Protein folding is coupled to mRNA stability ... across a membrane

Yes this is the surprising result interpretation of Jonathan Weissman's paper in Science. For non ER-aficionados, click here first, to get some background on the unfolded protein response (UPR) and ER associated degradation (ERAD). And to learn about some recent developments on ERAD, click here.

OK on to the HARDCORE cell biology ...

Remember under UPR conditions cells want to stop translating ER targeted proteins and instead synthesize chaperones and ERAD components. UPR inhibits translation through PERK (see the post on UPR) but what happens to the mRNA that encodes ER targeted proteins? Well it turns out that several of these mRNAs get degraded. This mRNA destruction requires IRE1 but not XBP1. If targeting of the mRNAs to the ER is disrupted, the mRNAs evade the UPR activated destruction.

So the question is why are certain ER targeted mRNAs destroyed (like those that encode plasma membrane or secreted proteins) while not others (like mRNAs that encode ERAD components)?

Well it could either be the mRNA that has a special code that makes it susceptible to UPR degradation, or the translational product may trigger the destruction of the mRNA.

To test the second idea, the Weissman group incorporate either a single, double or triple nucleotide insertion into the mRNA. Remember that a trinucleotide specifies an amino acid ... in the case of a single or double nucleotide insertion, the reading frame of every downstream trinucleotide is altered resulting in a completely different translational product. If a trinucleotide is inserted, the reading frame is conserved and all you've done is add an extra amino acid to your translational product. Well what they found was that when you altered the translational product, you abolished the mRNA's susceptibility to UPR mediated degradation. Yes the protein specifies the stability of the mRNA. The implication is that if a protein doesn't fold correctly as it is being translated and translocated into the ER, it targets the destruction of it's mRNA. But for the protein to direct the cleavage of the very mRNA it is coming from you would have to build a model where mRNA translation, translocation, and IRE1 dircted cleavage should all be happening at the same time (or in cis). Incredible! The model is nicely summarized in this figure from a David Ron review:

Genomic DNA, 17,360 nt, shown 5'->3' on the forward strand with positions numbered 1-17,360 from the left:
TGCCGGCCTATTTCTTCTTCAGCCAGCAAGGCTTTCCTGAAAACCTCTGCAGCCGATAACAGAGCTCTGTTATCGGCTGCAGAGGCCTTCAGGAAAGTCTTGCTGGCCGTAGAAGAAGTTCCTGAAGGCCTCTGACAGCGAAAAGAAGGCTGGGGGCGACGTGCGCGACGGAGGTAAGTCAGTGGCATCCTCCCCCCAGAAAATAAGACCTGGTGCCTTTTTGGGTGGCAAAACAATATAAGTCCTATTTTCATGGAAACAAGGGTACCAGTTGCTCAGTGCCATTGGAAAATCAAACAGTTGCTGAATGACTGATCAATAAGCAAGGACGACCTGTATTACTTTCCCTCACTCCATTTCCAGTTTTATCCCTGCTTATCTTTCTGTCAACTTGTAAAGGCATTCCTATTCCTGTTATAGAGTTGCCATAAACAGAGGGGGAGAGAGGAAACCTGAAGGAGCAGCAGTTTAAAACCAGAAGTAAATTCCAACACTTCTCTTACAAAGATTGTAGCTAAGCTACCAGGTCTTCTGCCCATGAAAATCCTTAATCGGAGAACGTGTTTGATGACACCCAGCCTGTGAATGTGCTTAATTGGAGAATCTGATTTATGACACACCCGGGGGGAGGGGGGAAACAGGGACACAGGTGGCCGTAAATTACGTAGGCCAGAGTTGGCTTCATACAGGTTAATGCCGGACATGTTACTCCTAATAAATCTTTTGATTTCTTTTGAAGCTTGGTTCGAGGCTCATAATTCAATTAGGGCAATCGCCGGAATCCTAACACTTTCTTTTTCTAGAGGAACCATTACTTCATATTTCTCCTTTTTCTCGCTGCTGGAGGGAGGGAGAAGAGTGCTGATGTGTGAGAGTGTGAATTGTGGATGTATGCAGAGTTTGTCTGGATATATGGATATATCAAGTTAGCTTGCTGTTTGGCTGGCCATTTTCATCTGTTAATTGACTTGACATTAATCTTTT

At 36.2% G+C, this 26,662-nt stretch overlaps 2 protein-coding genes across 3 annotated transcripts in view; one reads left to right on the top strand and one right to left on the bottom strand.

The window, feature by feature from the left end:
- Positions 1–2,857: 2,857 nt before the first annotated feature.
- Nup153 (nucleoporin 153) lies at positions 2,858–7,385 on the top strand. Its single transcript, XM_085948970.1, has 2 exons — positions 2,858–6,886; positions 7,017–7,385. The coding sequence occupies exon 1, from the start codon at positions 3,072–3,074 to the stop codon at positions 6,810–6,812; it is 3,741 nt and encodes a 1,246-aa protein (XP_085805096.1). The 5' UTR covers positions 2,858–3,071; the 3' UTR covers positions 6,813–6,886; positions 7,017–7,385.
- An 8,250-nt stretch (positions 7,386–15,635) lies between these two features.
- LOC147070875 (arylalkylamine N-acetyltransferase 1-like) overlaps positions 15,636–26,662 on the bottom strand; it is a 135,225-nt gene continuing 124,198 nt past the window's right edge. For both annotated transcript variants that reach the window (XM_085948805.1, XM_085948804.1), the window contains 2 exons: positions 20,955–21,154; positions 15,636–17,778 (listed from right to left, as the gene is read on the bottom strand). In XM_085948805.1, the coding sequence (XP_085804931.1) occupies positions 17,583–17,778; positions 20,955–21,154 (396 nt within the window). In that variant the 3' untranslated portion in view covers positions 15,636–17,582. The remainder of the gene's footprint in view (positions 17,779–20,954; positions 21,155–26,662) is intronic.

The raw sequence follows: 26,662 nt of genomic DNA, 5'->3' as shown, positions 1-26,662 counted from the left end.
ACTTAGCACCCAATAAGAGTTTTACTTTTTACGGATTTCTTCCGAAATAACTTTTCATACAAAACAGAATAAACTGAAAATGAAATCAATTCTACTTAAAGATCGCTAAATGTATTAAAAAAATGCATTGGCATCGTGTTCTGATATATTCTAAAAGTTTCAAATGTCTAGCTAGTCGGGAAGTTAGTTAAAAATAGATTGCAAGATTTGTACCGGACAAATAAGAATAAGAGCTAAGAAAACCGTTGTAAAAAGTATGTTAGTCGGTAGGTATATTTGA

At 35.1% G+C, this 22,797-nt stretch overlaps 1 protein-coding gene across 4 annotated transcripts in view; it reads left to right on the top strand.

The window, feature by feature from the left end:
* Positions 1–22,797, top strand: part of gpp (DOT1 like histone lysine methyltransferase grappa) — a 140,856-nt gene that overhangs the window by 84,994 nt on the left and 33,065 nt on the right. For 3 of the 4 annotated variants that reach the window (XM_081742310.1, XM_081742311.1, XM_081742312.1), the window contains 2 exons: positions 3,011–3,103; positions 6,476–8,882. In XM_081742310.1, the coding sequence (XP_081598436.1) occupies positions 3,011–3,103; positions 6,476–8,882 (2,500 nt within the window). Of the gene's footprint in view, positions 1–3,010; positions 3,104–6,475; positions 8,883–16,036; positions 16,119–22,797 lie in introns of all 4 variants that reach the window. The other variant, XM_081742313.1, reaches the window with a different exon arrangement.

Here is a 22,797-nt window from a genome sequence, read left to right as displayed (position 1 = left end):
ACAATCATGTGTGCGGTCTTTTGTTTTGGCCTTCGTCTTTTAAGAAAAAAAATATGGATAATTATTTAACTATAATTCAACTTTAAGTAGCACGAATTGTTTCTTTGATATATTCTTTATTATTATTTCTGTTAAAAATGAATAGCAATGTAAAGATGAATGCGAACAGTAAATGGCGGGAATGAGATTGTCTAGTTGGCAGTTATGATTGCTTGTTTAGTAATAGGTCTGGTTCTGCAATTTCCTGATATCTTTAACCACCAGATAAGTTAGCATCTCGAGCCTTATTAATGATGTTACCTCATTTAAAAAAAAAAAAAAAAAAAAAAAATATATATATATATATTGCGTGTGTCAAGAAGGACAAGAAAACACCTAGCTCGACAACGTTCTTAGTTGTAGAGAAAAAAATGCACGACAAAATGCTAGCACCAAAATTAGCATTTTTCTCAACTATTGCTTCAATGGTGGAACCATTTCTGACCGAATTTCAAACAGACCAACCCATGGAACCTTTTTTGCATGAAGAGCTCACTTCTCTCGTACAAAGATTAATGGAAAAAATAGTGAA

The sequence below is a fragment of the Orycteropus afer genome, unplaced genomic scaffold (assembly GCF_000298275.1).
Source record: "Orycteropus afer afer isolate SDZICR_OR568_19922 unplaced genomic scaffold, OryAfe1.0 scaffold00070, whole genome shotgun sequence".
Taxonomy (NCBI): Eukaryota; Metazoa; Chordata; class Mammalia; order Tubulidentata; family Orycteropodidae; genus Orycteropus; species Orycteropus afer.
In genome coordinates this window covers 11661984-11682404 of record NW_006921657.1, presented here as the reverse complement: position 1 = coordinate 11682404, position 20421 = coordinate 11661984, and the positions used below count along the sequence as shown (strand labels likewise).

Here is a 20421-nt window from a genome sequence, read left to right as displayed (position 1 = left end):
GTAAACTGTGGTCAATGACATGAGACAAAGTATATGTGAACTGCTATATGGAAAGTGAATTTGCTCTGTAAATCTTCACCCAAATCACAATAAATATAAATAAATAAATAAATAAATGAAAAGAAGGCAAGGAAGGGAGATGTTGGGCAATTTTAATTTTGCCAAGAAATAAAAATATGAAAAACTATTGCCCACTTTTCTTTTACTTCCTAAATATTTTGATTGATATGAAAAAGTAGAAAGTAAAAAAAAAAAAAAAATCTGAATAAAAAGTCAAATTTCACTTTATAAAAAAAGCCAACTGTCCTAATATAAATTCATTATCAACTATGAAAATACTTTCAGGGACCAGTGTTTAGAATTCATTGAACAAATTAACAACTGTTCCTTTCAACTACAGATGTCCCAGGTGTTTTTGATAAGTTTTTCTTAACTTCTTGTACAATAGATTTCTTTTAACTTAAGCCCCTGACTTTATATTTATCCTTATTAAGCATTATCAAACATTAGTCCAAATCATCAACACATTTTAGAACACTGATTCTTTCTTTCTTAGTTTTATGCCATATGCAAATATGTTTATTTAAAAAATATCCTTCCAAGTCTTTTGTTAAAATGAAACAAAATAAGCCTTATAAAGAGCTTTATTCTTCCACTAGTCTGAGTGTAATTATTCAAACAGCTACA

(click here for a larger version.)

One weird thing. By introducing a frame shift (i.e. insertion of 1-2 nucleotides in the coding region), the Weissman group transformed a natural protein into "junk" protein. This "junk" should have MORE problems folding than the original product, SO WHY IS IT NOT PROMOTING UPR MEDIATED mRNA DEGRADATION? (Very weird.)

This is a big finding, and there are some obvious experiments that could be done to give some more confidence to the model.

1) Alter an mRNA that isn't subjected to UPR mediated mRNA decay by adding a frame shift. The new mRNA will then encode "junk protein" that should have problems folding. By the new model, this new mRNA should be sensitive to UPR.
2) Test whether the mRNA destruction really operates in cis. This can be done by coexpressing two mRNAs, one with a frame shift and one without. If the expression of the frame shifted mRNA affects the stability of the unaltered mRNA then this process does not operate in cis (and hence in trans).

Overall a cool story.

Julie Hollien and Jonathan S. Weissman
Decay of Endoplasmic Reticulum-Localized mRNAs During the Unfolded Protein Response
Science (2006) 313:104-107


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